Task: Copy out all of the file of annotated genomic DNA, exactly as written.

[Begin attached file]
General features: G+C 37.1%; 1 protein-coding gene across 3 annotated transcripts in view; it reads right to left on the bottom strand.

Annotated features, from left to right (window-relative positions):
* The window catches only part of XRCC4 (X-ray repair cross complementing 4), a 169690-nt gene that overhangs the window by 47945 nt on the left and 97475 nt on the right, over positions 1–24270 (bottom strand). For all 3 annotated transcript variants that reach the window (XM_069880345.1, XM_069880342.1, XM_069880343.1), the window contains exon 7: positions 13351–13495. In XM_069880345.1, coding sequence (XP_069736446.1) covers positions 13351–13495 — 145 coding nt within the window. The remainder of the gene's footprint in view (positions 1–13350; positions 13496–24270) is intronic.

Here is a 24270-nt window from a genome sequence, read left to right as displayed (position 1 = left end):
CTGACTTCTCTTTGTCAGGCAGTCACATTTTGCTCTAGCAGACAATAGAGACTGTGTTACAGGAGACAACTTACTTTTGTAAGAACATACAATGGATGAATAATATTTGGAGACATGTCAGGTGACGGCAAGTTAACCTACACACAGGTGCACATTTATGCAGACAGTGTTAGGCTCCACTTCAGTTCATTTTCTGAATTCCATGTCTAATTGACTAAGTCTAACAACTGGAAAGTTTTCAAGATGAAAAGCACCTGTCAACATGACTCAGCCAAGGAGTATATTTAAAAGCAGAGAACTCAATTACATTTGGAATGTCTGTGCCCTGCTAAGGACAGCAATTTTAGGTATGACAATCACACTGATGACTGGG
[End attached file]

General features: G+C 37.1%; 1 protein-coding gene across 3 annotated transcripts in view; it reads right to left on the bottom strand.

Annotated features, from left to right (window-relative positions):
* The window catches only part of XRCC4 (X-ray repair cross complementing 4), a 169690-nt gene that overhangs the window by 47945 nt on the left and 97475 nt on the right, over positions 1–24270 (bottom strand). For all 3 annotated transcript variants that reach the window (XM_069880345.1, XM_069880342.1, XM_069880343.1), the window contains exon 7: positions 13351–13495. In XM_069880345.1, coding sequence (XP_069736446.1) covers positions 13351–13495 — 145 coding nt within the window. The remainder of the gene's footprint in view (positions 1–13350; positions 13496–24270) is intronic.

Here is a 24270-nt window from a genome sequence, read left to right as displayed (position 1 = left end):
CTGACTTCTCTTTGTCAGGCAGTCACATTTTGCTCTAGCAGACAATAGAGACTGTGTTACAGGAGACAACTTACTTTTGTAAGAACATACAATGGATGAATAATATTTGGAGACATGTCAGGTGACGGCAAGTTAACCTACACACAGGTGCACATTTATGCAGACAGTGTTAGGCTCCACTTCAGTTCATTTTCTGAATTCCATGTCTAATTGACTAAGTCTAACAACTGGAAAGTTTTCAAGATGAAAAGCACCTGTCAACATGACTCAGCCAAGGAGTATATTTAAAAGCAGAGAACTCAATTACATTTGGAATGTCTGTGCCCTGCTAAGGACAGCAATTTTAGGTATGACAATCACACTGATGACTGGG